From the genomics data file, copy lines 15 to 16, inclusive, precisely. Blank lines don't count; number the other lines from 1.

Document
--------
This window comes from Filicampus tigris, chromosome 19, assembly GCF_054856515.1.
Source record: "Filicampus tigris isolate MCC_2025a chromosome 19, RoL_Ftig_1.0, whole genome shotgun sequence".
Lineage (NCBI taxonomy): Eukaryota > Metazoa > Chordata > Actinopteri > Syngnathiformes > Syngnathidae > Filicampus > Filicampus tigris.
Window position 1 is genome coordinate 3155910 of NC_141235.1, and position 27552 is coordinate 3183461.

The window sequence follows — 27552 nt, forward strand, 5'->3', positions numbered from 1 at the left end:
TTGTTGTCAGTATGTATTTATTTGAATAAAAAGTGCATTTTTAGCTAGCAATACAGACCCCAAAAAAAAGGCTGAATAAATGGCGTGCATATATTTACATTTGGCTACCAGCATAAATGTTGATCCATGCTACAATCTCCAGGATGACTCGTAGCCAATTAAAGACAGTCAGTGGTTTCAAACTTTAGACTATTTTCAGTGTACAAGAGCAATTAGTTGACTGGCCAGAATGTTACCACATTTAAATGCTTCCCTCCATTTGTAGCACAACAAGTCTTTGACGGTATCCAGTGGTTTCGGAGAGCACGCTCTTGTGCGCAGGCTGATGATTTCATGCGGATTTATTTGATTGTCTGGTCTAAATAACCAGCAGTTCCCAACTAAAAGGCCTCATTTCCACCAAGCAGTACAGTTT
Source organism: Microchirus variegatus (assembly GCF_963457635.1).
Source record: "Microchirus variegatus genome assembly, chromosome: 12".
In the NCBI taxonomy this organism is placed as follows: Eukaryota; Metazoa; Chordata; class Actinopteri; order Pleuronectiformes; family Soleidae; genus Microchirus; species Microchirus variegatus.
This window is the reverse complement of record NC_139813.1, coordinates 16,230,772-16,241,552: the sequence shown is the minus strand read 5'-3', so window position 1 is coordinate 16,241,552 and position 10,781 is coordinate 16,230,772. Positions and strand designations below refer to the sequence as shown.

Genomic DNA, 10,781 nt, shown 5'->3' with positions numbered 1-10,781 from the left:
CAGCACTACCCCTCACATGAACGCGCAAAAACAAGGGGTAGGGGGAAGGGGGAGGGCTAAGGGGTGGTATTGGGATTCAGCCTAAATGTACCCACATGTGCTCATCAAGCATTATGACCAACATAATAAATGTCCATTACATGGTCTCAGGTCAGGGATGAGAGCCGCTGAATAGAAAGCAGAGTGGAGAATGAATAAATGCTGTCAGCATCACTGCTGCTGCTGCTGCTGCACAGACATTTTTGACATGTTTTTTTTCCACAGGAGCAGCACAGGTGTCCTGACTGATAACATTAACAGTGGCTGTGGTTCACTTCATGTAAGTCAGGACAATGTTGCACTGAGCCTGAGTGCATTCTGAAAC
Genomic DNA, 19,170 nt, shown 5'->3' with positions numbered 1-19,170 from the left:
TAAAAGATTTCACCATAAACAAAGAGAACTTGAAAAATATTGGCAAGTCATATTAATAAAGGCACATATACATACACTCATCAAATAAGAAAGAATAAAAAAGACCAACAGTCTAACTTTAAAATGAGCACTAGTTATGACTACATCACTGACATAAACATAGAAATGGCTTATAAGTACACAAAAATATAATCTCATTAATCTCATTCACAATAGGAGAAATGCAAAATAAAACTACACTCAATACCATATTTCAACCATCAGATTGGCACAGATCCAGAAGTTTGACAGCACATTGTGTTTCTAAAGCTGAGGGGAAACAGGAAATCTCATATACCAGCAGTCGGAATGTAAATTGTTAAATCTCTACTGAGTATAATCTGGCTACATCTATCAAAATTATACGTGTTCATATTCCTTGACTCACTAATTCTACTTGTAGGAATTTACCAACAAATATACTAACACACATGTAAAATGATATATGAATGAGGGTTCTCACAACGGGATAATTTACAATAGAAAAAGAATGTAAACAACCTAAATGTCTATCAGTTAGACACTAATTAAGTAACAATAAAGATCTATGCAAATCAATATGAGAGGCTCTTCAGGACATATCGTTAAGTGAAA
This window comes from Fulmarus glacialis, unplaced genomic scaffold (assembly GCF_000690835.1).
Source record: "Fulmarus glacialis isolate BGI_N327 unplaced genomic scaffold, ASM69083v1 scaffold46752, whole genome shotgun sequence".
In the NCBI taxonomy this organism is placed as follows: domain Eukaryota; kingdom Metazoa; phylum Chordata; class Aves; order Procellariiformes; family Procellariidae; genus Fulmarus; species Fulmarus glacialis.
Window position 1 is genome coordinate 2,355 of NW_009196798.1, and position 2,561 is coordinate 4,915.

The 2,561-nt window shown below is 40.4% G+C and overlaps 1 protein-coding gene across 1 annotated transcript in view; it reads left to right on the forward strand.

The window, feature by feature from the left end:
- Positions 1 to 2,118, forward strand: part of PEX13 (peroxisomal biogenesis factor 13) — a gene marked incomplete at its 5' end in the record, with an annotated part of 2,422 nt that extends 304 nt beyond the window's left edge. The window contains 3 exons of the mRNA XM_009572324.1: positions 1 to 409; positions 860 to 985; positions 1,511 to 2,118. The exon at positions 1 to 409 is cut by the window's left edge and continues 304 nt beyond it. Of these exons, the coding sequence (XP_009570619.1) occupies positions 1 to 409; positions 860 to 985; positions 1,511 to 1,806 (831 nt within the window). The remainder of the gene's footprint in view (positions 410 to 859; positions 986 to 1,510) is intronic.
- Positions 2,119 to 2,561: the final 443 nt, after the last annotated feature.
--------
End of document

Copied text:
This window comes from Fulmarus glacialis, unplaced genomic scaffold (assembly GCF_000690835.1).
Source record: "Fulmarus glacialis isolate BGI_N327 unplaced genomic scaffold, ASM69083v1 scaffold46752, whole genome shotgun sequence".